How to Stay Compliant with the GDPR After Brexit

GDPR Brexit No Deal

With Brexit-no-deal staring us in the face, the big question for the future is what happens next?

The UK Government has stated its’ plans to keep the GDPR regulation “as-is” after it has left the Union; therefore companies are advised to maintain compliance with both the GDPR and the UK DPA 2018 even if they aren’t processing EU citizen data after the transition phase.

What happens once the UK leaves the EU?

Under the agreement, there will be a transition period that will run till the 31st of December 2020.

During that transition period, the requirements around the current General Data Protection Regulation and the UK Data Protection Act 2018 (DPA) and the need to comply with them both remain unchanged.

What happens after the transition phase?

The UK and EU have stated that they are “committed to ensuring a high level of personal data protection to facilitate such flows between them” hope to have made agreements by the end of the transition period.

During this transition period, the UK government and the EU will ideally negotiate for a data protection arrangement that suits both parties, whether that’s an adequacy decision, a Privacy-Shield type agreement, or another agreement that allows data to move freely between the UK and EU.

An adequacy decision is likely the most desired and possible outcome, but it is not guaranteed and may take many months or even years to happen. For example, the EU and Japan adequacy agreement took two years to become final.

After that transition phase, if no arrangements, deals or trade agreements are made between the UK and EU, the UK will leave under a “no-deal” scenario and become a “third country”.

As reported by CSO previously; in such a scenario, UK organisations and organisations with UK operations that receive personal data from the EU will need to ensure they have additional legal controls, such as standard contractual clauses or binding corporate rules in place to ensure compliance with the GDPR. Countries outside the EU will still be subject to GDPR and fines from the EU if they handle Personally identifiable information (PII) of EU citizens.


A statutory instrument – the Data Protection, Privacy and Electronic Communications (Amendments etc) (EU Exit) Regulations 2019 – has been issued by the UK Government. It amends the DPA 2018 and merges it with the requirements of the EU GDPR to form a data protection regime. This is meant to work in a UK context after Brexit.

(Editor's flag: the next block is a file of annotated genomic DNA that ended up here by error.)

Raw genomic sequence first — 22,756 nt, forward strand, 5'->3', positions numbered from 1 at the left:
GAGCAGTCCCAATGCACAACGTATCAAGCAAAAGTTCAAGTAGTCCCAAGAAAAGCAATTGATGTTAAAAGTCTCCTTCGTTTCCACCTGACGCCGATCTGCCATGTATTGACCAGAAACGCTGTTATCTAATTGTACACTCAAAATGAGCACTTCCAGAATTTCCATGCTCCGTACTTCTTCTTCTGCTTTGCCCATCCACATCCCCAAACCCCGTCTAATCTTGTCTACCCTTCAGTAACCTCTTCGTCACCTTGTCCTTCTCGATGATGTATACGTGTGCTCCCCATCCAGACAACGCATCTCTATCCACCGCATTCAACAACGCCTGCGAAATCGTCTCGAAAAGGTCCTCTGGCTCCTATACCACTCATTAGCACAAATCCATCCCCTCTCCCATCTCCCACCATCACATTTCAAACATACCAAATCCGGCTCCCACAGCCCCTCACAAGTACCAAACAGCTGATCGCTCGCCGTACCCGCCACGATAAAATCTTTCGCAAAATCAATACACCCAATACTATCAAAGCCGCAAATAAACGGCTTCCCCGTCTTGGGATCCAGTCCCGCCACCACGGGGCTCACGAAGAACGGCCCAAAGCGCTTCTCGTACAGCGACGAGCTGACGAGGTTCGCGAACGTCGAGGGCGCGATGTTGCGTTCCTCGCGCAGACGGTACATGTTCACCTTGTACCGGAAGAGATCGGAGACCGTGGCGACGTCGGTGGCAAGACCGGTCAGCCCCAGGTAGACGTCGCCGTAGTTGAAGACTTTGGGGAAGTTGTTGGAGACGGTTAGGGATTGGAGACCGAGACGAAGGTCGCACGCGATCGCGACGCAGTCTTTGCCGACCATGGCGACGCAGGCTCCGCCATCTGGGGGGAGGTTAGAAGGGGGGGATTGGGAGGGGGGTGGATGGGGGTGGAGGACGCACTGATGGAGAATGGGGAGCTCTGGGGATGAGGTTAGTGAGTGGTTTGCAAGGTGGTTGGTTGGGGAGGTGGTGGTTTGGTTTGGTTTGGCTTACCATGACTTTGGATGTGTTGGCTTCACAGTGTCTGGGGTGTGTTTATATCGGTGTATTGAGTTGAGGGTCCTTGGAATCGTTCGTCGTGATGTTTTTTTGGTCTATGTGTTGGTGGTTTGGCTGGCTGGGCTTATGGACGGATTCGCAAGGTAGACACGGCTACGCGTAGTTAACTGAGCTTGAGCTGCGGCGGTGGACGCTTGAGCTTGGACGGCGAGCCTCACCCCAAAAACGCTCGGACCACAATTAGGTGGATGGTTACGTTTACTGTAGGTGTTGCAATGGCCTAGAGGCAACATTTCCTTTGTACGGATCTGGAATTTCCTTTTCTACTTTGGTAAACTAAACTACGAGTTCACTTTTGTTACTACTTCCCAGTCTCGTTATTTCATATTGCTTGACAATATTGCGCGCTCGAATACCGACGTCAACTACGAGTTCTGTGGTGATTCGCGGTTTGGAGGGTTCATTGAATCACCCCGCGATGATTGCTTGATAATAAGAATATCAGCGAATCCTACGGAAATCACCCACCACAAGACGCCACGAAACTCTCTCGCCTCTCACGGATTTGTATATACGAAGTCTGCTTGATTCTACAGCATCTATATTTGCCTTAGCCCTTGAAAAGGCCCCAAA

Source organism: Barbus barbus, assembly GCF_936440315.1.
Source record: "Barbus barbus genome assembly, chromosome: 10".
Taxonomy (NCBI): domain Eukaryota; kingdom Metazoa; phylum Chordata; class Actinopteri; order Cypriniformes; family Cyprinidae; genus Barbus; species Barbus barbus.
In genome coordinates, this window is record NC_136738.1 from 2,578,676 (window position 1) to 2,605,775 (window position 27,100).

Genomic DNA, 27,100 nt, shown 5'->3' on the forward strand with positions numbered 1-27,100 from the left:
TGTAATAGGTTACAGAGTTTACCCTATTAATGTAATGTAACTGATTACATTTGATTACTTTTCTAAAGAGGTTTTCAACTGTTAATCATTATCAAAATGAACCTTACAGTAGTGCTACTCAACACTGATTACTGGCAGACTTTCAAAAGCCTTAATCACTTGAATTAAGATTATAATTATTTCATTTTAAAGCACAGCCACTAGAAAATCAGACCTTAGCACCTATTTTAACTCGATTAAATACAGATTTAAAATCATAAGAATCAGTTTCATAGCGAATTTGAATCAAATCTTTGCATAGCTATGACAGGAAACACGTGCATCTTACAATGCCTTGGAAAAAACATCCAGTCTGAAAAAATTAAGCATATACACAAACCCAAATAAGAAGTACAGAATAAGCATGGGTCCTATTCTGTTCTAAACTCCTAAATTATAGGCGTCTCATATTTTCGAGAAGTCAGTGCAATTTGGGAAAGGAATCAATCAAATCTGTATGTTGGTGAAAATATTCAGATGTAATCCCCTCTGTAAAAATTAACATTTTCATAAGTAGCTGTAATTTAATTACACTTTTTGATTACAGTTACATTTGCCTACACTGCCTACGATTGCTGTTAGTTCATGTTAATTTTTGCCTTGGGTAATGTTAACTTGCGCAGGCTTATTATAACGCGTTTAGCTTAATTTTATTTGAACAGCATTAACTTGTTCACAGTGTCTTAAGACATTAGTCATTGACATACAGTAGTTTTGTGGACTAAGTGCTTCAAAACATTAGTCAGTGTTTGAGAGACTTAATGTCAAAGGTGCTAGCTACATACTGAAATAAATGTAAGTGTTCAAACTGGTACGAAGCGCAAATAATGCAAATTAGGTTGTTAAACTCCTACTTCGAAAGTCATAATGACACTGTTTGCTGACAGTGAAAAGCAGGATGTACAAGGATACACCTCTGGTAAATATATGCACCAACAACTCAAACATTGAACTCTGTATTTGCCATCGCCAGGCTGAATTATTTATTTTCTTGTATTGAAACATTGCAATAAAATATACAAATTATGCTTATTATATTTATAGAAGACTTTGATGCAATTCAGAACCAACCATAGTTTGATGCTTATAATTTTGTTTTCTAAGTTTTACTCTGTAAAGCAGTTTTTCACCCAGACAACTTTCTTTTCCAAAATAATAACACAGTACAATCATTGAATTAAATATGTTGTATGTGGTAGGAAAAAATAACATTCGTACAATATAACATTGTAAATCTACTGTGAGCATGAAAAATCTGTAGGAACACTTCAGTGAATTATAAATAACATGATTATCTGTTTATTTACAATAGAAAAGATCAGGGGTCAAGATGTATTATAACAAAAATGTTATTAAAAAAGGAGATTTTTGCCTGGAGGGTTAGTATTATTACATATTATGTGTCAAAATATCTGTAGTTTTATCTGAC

The UK GDPR will apply after the 31st December 2020

Under Article 37 of the EU GDPR, Most organisations that provide goods or services to, or monitor the behaviour of, EU residents would have to have an EU representative appointed.

How can your organisation prepare now?

As an organisation based in the UK which either offers goods or services to individuals in the EEA; or monitors the behaviour of individuals in the EEA, and do NOT have an established office or branch in any other EU or EEA state; you will still need to comply with EU GDPR regarding this processing post-Brexit.

If your organisation does carry out such processing and intends to continue after the transition period; you will need to consider the appointment of a European Representative in one of the EU/EEA states where some of the individuals whose personal data you are processing this way is located.

  1. You will need to authorise the representative in writing (setting out the terms of your relationship with them) to act on your behalf regarding your EU GDPR compliance, dealing with supervisory bodies and data subjects in your stead
  2. Your representative may be an individual, a company or organisation established in the EEA and able to represent you regarding your obligations under EU GDPR (a law firm, consultancy, or private company)
  3. Information about your representative should be provided to data subjects (e.g. In your privacy notice) and it should be made easily accessible to supervisory authorities.

Exempt from these are public authorities and if the processing is occasional, of low risk and not involving large-scale use of special category or criminal offence data.

Need help with compliance?

Risk Crew’s GDPR and DPA expert consultants can help you prepare now to ensure your organisation is taking all the right steps to comply with EU regulations and protect against potential fines. Request more information or a quote today.

Risk Crew